Definitions

from Wiktionary, Creative Commons Attribution/Share-Alike License

  • n. The state of a being a flunkey

Etymologies

Sorry, no etymologies found.

Examples

  • The coachman was fat and florid, the footman a particularly fine specimen of flunkeydom, and their faces, as the light of my lamps fell upon them -- they could not speak, for they were both gagged as well as bound -- were so convulsed with terror, that I could see they did not look upon me as a friend.

    The Motor Pirate

  • It was full of monuments to the dependents of peers, in which the peers figured very largely and the dependents fared humbly -- the epitome of flunkeydom.

    A Student in Arms Second Series

  • For sheer ecstasy of flunkeydom "Jenkins" was unsurpassed and unsurpassable, but at least he was capable of recognizing native talent, as may be gleaned from his notice of Semiramide in English in the winter of 1842: --

    Mr. Punch`s history of modern England, Volume I -- 1841-1857

  • In my live character of Gaston de Nérac I command the respect of flunkeydom.

    The Belovéd Vagabond

  • So, for an instant, Anthony stood at Susanna's threshold, looking into her antechamber, breathless almost with his sense of her imminence; -- and then the tall flunkey said, in the fastidious accents of flunkeydom, "Net et _em_, sir;" and all my hero's high-strung emotion must spend itself in the depositing of a card.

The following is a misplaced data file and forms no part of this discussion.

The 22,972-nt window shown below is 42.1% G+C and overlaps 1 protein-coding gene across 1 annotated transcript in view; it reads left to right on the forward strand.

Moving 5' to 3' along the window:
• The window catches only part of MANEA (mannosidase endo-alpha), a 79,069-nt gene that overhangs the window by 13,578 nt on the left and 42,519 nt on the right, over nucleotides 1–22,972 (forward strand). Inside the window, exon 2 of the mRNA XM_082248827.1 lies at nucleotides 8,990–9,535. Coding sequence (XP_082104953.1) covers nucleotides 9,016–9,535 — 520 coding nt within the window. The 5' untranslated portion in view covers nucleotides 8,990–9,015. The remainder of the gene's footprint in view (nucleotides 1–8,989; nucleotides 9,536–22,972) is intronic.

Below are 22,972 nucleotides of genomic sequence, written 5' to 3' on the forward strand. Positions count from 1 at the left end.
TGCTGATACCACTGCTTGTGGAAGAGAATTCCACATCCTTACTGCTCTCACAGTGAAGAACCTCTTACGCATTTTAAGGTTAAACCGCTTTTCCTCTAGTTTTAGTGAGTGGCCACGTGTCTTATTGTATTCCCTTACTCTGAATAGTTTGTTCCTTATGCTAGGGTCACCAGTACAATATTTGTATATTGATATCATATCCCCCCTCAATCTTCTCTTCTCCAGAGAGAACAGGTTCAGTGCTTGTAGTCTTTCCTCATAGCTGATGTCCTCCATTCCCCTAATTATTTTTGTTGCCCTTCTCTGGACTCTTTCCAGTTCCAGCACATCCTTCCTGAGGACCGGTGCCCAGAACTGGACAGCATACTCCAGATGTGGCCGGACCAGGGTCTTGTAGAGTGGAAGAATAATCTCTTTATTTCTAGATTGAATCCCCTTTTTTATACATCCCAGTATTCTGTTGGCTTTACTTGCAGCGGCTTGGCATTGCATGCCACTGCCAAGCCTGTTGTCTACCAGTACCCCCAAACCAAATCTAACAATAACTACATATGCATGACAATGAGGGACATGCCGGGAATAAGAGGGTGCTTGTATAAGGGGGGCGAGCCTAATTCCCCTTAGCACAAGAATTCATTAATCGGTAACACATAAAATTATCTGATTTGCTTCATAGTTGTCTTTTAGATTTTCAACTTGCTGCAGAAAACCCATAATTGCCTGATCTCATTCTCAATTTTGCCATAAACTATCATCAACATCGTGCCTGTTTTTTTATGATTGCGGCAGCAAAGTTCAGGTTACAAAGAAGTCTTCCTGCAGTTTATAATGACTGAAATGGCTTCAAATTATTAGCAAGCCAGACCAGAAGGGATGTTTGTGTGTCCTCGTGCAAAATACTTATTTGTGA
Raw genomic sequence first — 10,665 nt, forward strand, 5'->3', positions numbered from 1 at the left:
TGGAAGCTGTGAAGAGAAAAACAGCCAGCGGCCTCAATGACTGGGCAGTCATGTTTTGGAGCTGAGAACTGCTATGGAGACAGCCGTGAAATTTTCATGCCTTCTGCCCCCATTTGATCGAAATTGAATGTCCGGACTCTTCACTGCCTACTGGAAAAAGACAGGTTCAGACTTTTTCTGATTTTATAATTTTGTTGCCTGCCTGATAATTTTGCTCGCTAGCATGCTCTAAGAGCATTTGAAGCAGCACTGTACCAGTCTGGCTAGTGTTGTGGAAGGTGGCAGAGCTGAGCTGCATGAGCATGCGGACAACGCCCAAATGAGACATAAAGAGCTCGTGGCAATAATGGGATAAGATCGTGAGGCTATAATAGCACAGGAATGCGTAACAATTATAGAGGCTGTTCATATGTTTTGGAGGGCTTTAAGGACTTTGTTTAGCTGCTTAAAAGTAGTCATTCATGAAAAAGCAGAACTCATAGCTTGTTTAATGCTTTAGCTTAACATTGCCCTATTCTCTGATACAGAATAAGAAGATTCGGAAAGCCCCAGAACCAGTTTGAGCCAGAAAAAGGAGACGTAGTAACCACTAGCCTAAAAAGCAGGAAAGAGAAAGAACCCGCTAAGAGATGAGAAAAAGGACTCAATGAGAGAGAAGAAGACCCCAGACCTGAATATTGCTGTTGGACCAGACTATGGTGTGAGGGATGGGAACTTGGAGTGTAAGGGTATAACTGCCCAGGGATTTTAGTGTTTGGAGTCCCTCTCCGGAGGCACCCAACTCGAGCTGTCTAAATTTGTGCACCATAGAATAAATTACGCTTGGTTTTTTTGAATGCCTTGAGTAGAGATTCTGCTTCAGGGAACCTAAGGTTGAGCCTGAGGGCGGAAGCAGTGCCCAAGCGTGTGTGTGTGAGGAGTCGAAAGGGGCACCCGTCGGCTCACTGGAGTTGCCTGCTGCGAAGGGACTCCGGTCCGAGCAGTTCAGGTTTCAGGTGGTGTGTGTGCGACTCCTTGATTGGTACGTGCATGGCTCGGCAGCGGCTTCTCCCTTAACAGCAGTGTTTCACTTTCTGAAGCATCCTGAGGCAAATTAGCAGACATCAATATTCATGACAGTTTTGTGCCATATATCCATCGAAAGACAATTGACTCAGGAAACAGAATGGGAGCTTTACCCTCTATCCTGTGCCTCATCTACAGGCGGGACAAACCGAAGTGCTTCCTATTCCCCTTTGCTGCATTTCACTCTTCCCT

The Lady Paramount

  • Can you deny that you've been off and on lately between flunkeydom and The

    Alton Locke, Tailor and Poet An Autobiography

  • At last it struck me, and Mackaye too, who, however he hated flunkeydom, never overlooked an act of discourtesy, that it would be right for me to call upon the dean, and thank him formally for all the real kindness he had shown me.

    Alton Locke, Tailor and Poet An Autobiography

  • 'I wonder if this sort of flunkeydom be good for a man,' muttered Atlee to himself as he sprang down the stairs.

    Lord Kilgobbin

  • The "mountainous flunkeydom" at Royal levées is a frequent incentive to ridicule with pen and pencil; Punch is happy in pillorying the Morning Post for the use (A the phrase, "the dense mass of the nobility and gentry" at one of Lady Derby's receptions; while he applauds the Queen for setting a good example by giving early juvenile parties in

    Mr. Punch`s history of modern England, Volume I -- 1841-1857

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